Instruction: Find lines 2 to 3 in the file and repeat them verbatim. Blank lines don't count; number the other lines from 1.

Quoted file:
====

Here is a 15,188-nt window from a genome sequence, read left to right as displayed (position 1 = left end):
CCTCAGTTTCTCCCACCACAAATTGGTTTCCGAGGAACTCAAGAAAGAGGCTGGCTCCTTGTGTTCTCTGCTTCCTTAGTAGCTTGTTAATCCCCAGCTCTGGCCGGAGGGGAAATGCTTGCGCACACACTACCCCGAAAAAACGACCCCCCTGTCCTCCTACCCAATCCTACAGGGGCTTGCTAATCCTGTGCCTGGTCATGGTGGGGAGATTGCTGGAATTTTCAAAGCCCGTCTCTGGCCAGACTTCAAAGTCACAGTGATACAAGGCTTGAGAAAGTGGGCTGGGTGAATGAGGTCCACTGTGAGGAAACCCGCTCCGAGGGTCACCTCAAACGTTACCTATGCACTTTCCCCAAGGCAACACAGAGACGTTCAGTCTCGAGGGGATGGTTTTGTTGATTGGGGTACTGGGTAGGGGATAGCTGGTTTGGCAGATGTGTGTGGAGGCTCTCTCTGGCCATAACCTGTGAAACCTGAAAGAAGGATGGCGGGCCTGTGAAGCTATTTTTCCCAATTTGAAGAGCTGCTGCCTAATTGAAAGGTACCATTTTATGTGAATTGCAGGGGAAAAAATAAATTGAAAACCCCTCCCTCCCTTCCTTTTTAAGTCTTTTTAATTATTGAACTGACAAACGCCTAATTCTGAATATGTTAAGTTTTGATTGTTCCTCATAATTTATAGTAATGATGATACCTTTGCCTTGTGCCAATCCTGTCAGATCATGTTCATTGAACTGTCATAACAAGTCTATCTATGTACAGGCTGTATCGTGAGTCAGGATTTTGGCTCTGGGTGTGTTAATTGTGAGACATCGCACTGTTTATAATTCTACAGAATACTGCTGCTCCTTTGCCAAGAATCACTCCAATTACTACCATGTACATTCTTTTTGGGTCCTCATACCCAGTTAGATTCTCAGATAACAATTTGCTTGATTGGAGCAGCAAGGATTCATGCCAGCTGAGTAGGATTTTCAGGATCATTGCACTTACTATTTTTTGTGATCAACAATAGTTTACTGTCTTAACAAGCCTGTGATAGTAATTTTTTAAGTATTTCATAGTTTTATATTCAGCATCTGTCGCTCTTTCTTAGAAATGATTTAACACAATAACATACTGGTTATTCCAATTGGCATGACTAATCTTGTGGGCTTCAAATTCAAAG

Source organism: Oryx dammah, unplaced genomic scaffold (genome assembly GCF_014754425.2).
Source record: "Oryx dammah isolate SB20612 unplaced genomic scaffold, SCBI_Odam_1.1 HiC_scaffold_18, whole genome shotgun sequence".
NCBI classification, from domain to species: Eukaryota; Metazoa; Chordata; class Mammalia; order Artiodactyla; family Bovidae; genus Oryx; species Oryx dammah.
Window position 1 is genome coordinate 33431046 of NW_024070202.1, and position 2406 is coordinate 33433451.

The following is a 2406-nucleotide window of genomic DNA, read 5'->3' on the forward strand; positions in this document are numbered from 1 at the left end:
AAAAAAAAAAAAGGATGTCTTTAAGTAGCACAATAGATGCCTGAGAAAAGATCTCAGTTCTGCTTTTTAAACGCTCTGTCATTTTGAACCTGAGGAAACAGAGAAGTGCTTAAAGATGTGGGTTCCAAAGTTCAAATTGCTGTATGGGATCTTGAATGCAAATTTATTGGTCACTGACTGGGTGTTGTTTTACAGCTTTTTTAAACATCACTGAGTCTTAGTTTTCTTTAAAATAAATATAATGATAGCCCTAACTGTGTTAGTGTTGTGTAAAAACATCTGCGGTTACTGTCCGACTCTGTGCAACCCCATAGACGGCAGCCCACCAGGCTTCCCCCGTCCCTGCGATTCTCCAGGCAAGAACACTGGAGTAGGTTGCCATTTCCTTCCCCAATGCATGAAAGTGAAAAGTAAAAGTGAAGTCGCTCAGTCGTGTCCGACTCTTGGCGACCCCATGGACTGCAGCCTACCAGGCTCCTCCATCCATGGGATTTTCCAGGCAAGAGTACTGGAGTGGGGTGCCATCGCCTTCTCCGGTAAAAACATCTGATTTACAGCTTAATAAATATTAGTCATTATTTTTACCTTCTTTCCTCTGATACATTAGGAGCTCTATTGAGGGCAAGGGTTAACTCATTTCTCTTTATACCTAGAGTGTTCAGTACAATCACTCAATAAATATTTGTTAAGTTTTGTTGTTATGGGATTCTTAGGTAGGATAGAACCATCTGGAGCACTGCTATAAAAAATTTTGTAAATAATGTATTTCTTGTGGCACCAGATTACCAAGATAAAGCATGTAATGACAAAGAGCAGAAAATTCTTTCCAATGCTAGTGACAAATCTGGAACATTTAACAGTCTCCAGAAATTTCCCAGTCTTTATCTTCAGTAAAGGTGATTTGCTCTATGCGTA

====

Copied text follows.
CCTCAGTTTCTCCCACCACAAATTGGTTTCCGAGGAACTCAAGAAAGAGGCTGGCTCCTTGTGTTCTCTGCTTCCTTAGTAGCTTGTTAATCCCCAGCTCTGGCCGGAGGGGAAATGCTTGCGCACACACTACCCCGAAAAAACGACCCCCCTGTCCTCCTACCCAATCCTACAGGGGCTTGCTAATCCTGTGCCTGGTCATGGTGGGGAGATTGCTGGAATTTTCAAAGCCCGTCTCTGGCCAGACTTCAAAGTCACAGTGATACAAGGCTTGAGAAAGTGGGCTGGGTGAATGAGGTCCACTGTGAGGAAACCCGCTCCGAGGGTCACCTCAAACGTTACCTATGCACTTTCCCCAAGGCAACACAGAGACGTTCAGTCTCGAGGGGATGGTTTTGTTGATTGGGGTACTGGGTAGGGGATAGCTGGTTTGGCAGATGTGTGTGGAGGCTCTCTCTGGCCATAACCTGTGAAACCTGAAAGAAGGATGGCGGGCCTGTGAAGCTATTTTTCCCAATTTGAAGAGCTGCTGCCTAATTGAAAGGTACCATTTTATGTGAATTGCAGGGGAAAAAATAAATTGAAAACCCCTCCCTCCCTTCCTTTTTAAGTCTTTTTAATTATTGAACTGACAAACGCCTAATTCTGAATATGTTAAGTTTTGATTGTTCCTCATAATTTATAGTAATGATGATACCTTTGCCTTGTGCCAATCCTGTCAGATCATGTTCATTGAACTGTCATAACAAGTCTATCTATGTACAGGCTGTATCGTGAGTCAGGATTTTGGCTCTGGGTGTGTTAATTGTGAGACATCGCACTGTTTATAATTCTACAGAATACTGCTGCTCCTTTGCCAAGAATCACTCCAATTACTACCATGTACATTCTTTTTGGGTCCTCATACCCAGTTAGATTCTCAGATAACAATTTGCTTGATTGGAGCAGCAAGGATTCATGCCAGCTGAGTAGGATTTTCAGGATCATTGCACTTACTATTTTTTGTGATCAACAATAGTTTACTGTCTTAACAAGCCTGTGATAGTAATTTTTTAAGTATTTCATAGTTTTATATTCAGCATCTGTCGCTCTTTCTTAGAAATGATTTAACACAATAACATACTGGTTATTCCAATTGGCATGACTAATCTTGTGGGCTTCAAATTCAAAG

Source organism: Oryx dammah, unplaced genomic scaffold (genome assembly GCF_014754425.2).